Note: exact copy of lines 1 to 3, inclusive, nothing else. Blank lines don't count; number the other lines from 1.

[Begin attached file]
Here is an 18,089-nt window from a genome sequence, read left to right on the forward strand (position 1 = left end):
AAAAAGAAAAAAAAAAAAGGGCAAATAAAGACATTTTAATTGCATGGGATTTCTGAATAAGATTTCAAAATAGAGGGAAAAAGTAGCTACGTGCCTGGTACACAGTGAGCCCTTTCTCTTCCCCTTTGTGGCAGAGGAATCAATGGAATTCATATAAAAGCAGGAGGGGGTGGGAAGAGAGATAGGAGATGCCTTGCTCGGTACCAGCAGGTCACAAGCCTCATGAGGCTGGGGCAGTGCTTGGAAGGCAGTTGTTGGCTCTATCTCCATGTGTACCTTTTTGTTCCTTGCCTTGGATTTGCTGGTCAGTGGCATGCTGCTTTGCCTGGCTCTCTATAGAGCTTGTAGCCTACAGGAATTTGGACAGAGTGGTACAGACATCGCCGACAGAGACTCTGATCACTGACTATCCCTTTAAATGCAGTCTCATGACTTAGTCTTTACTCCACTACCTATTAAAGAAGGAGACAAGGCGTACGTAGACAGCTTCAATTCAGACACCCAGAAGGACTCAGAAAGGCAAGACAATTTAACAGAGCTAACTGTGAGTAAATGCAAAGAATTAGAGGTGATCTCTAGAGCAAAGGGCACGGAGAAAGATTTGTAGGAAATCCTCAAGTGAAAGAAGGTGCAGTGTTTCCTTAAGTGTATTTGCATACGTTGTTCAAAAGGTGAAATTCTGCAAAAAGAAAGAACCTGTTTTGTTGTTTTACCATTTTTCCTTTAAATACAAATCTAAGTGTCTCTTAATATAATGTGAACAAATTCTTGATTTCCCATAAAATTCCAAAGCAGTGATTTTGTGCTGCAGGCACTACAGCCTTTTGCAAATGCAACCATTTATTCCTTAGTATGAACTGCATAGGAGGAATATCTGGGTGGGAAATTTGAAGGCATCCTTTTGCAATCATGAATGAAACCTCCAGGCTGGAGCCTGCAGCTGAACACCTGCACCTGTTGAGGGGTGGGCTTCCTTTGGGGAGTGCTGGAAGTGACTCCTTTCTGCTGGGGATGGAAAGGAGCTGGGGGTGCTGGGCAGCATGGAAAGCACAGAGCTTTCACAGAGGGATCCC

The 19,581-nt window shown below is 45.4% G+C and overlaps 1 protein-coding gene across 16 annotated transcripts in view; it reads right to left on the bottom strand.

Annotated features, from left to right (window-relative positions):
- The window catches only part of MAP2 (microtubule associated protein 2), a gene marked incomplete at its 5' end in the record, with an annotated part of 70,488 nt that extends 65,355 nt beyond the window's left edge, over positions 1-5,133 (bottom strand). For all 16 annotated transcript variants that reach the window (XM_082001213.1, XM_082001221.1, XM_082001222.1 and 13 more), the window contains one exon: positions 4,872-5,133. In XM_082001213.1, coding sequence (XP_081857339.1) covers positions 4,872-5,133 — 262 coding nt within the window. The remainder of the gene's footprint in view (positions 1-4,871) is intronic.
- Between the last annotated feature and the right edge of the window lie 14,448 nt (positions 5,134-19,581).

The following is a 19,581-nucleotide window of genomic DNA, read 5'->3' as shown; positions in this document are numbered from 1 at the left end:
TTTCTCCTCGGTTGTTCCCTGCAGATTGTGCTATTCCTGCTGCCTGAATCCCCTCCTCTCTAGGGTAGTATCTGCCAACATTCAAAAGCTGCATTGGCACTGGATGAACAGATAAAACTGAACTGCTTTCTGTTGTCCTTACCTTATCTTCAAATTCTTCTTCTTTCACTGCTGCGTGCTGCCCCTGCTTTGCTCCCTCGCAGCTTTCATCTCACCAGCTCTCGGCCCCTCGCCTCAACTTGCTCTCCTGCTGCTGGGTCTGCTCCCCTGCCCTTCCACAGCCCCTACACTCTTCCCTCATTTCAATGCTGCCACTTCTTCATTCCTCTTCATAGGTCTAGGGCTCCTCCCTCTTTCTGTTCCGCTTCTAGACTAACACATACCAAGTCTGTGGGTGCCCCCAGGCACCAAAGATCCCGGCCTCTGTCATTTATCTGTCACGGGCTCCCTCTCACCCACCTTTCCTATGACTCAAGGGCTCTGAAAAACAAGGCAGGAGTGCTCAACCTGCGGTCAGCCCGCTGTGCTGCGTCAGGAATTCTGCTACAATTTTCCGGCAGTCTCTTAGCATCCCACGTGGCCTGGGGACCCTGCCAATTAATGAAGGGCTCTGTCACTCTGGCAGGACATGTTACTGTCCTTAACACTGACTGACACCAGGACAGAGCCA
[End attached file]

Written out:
Here is an 18,089-nt window from a genome sequence, read left to right on the forward strand (position 1 = left end):
AAAAAGAAAAAAAAAAAAGGGCAAATAAAGACATTTTAATTGCATGGGATTTCTGAATAAGATTTCAAAATAGAGGGAAAAAGTAGCTACGTGCCTGGTACACAGTGAGCCCTTTCTCTTCCCCTTTGTGGCAGAGGAATCAATGGAATTCATATAAAAGCAGGAGGGGGTGGGAAGAGAGATAGGAGATGCCTTGCTCGGTACCAGCAGGTCACAAGCCTCATGAGGCTGGGGCAGTGCTTGGAAGGCAGTTGTTGGCTCTATCTCCATGTGTACCTTTTTGTTCCTTGCCTTGGATTTGCTGGTCAGTGGCATGCTGCTTTGCCTGGCTCTCTATAGAGCTTGTAGCCTACAGGAATTTGGACAGAGTGGTACAGACATCGCCGACAGAGACTCTGATCACTGACTATCCCTTTAAATGCAGTCTCATGACTTAGTCTTTACTCCACTACCTATTAAAGAAGGAGACAAGGCGTACGTAGACAGCTTCAATTCAGACACCCAGAAGGACTCAGAAAGGCAAGACAATTTAACAGAGCTAACTGTGAGTAAATGCAAAGAATTAGAGGTGATCTCTAGAGCAAAGGGCACGGAGAAAGATTTGTAGGAAATCCTCAAGTGAAAGAAGGTGCAGTGTTTCCTTAAGTGTATTTGCATACGTTGTTCAAAAGGTGAAATTCTGCAAAAAGAAAGAACCTGTTTTGTTGTTTTACCATTTTTCCTTTAAATACAAATCTAAGTGTCTCTTAATATAATGTGAACAAATTCTTGATTTCCCATAAAATTCCAAAGCAGTGATTTTGTGCTGCAGGCACTACAGCCTTTTGCAAATGCAACCATTTATTCCTTAGTATGAACTGCATAGGAGGAATATCTGGGTGGGAAATTTGAAGGCATCCTTTTGCAATCATGAATGAAACCTCCAGGCTGGAGCCTGCAGCTGAACACCTGCACCTGTTGAGGGGTGGGCTTCCTTTGGGGAGTGCTGGAAGTGACTCCTTTCTGCTGGGGATGGAAAGGAGCTGGGGGTGCTGGGCAGCATGGAAAGCACAGAGCTTTCACAGAGGGATCCC

The 19,581-nt window shown below is 45.4% G+C and overlaps 1 protein-coding gene across 16 annotated transcripts in view; it reads right to left on the bottom strand.